• His music continues to be heard in local venues.

Mosaic highlighting Bert Wilson's accomplishments as musician, composer, teacher and mentor.

detail of Bert Wilson Mosaic

the small saxophones represent the musicians Bert Wilson taught and inspired

flowing sheets of paper represent Bert Wilson's compositions

the rainbow theme is inspired by Bert Wilson's love of tie-dye
and his ability to extend the range of the saxophone by several octaves,
much like a prism transforms white light into a vast rainbow of color

Wood Duck pair posing for their Portrait - February 26, 2018


A pair of Wood Ducks showing off their finest plumage
The male is on the left. The dramatically, yet-less-colorfully feathered female is on the right. 

McClane Creek Nature Trail
Capitol State Forest
Olympia, WA

February 26, 2018

How a Wood Duck's plumage changes with light - February 26, 2018





Can you find the duck in this photo? - February 22, 2018


Female Gadwall camouflaged by cattails
Magnuson Park Wetlands
Seattle, Washington
February 22, 2018

Residents of the city of Seattle know all about the stresses of urban growth. Seattle is one of the fastest growing cities in the United States. All the new people, buildings and traffic create huge stress for many Seattleites. Sometimes, all you want to do is head out into nature and disappear. 

The stresses of growth also impact the animals who call the city home. Fortunately for some, there are places to just disappear. Magnuson Park in Northeast Seattle is one of those places.

In order to deal with the pollutants in surface storm water and to provide overflow drainage during heavy rains, Seattle created a series of wetland ponds at the former naval air station. Ringed by dense plantings of willows, cattails and other native plants, the wetland ponds slowly cleanse runoff before it enters into Lake Washington. 

The ponds also create habitat for resident and migratory birds looking for a place to rest and recharge.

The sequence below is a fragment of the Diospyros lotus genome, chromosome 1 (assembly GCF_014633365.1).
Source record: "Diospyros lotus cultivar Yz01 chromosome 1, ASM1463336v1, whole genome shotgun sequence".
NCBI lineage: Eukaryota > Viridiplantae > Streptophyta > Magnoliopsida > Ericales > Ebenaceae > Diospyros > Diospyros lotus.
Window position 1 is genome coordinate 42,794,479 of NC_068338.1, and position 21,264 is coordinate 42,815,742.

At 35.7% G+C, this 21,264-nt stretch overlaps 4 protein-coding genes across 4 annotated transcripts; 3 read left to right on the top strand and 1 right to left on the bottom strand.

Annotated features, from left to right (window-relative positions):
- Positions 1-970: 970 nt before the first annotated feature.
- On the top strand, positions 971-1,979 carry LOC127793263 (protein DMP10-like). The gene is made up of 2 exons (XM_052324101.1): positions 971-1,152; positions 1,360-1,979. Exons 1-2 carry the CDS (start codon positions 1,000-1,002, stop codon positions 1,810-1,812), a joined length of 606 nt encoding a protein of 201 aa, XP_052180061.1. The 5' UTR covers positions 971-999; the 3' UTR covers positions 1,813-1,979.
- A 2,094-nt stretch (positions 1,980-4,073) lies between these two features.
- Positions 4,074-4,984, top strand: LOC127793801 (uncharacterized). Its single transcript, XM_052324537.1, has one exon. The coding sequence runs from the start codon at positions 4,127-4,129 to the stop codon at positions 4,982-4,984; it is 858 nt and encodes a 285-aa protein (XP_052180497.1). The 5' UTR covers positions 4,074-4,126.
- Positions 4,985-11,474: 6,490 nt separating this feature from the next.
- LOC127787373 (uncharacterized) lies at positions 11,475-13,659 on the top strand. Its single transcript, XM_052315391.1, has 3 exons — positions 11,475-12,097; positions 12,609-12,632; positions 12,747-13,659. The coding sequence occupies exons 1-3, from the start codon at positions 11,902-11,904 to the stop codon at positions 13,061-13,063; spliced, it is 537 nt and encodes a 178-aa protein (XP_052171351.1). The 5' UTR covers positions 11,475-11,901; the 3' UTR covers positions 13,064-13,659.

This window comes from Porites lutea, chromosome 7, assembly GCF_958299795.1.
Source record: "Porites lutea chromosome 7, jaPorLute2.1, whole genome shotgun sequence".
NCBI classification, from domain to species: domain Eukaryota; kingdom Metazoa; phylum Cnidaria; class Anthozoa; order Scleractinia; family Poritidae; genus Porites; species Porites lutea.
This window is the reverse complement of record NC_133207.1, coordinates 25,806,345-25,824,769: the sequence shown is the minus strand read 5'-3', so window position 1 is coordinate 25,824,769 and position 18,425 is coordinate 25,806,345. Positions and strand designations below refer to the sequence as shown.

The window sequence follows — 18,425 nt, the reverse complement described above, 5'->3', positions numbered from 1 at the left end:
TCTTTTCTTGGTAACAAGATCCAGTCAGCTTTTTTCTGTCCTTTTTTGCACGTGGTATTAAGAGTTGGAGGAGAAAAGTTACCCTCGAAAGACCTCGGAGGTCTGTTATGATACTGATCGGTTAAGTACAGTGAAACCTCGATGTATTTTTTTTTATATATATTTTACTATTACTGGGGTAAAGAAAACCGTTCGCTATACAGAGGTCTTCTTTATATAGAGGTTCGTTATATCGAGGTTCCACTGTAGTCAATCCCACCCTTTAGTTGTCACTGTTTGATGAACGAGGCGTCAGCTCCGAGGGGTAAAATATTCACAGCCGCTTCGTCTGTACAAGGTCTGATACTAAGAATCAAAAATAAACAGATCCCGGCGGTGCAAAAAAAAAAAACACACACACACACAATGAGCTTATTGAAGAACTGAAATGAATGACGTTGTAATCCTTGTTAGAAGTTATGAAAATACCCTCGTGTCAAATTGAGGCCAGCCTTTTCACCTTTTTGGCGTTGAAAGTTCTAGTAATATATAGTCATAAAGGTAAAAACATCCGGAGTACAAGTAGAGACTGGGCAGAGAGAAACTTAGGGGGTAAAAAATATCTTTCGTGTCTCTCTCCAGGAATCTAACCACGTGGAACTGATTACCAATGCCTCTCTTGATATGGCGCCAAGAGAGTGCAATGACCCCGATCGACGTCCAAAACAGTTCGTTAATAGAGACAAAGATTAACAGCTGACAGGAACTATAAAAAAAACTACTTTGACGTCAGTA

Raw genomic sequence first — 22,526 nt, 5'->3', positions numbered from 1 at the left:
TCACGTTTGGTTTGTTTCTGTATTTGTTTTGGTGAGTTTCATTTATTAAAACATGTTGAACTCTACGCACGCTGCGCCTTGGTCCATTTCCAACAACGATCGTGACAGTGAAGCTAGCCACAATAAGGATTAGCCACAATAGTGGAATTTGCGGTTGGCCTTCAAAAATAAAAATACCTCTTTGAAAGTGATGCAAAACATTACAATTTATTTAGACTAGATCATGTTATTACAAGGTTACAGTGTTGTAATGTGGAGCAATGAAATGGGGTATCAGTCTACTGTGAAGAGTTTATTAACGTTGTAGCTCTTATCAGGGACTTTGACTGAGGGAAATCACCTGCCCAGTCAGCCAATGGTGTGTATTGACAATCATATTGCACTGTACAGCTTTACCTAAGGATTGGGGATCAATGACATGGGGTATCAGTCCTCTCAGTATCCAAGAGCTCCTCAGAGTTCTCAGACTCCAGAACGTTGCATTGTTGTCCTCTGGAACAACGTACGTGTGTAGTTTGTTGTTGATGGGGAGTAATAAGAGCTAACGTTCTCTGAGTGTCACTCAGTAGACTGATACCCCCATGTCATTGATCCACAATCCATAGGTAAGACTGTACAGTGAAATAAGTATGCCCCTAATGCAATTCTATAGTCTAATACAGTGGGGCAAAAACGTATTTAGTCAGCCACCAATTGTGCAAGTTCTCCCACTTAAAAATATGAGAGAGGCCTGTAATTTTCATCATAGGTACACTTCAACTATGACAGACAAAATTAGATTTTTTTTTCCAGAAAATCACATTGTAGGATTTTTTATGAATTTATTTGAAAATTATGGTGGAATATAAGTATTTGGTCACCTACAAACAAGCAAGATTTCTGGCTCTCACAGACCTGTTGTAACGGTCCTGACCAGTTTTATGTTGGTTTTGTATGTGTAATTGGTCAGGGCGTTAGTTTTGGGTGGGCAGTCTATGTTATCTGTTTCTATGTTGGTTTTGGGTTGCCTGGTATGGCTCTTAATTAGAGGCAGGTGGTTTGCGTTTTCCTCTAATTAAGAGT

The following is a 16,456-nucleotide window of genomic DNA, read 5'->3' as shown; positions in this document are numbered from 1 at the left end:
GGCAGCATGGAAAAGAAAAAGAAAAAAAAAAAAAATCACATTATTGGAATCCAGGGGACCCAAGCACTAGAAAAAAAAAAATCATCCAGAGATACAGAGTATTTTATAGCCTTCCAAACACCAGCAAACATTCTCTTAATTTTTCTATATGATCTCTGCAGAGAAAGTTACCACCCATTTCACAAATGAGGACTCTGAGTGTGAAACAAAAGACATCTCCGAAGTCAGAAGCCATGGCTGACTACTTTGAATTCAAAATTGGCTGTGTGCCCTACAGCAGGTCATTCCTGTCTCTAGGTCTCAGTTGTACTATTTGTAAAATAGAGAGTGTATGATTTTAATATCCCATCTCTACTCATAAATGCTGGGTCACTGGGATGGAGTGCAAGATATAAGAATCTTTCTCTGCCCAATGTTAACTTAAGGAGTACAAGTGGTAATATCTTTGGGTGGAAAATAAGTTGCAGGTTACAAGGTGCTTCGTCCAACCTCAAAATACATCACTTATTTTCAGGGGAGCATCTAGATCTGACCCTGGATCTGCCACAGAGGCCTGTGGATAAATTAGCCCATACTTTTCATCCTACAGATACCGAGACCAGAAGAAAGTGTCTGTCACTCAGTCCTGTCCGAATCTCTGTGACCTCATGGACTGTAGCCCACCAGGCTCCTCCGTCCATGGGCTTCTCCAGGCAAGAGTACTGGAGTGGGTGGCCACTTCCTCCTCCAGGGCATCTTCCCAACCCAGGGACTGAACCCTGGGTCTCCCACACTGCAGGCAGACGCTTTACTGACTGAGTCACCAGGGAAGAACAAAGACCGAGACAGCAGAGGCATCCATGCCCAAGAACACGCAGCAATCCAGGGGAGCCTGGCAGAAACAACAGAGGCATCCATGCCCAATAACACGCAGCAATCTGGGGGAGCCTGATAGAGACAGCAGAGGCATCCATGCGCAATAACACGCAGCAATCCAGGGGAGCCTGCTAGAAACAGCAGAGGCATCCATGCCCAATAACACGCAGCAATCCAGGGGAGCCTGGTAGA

The female gadwall pictured above is perfectly suited for the ponds. Her tan and brown plumage help her to blend into adjacent cattails. The cattails also provide nooks and crannies in which to hide from potential predators, such as the raptors common to the park. 

Below is a detail of the image above. From a distance, the female gadwall seems dull and understated compared to her male counterpart. Up close, it is easy to admire her intricate beauty and design patterns. 



Barrow's Goldeneye foraging for mussels at Swantown Marina - February 19, 2018




The Barrow's Goldeneye is a common visitor to South Puget Sound. They love our abundant shellfish and other creatures, such as small crab. The male is very distinctive, with its black and white patterning and half-moon of white on the lower part of its face. In the bright winter sunlight, the head can shine deep blue or purple. 


Barrow's Goldeneye making a Spectacular dive - February 19, 2018

Getting ready to dive 
Almost completely out of the water
Look at those legs in the air 
Finishing the Dive
As you look at the sequence above, it may not strike you as impressive. This duck is able to launch itself from the water by thrusting its neck forward and pressing down hard on its tail. Most ducks arc over the water, but never rise completely above it. This duck was able to clear the water repeatedly. Most impressive.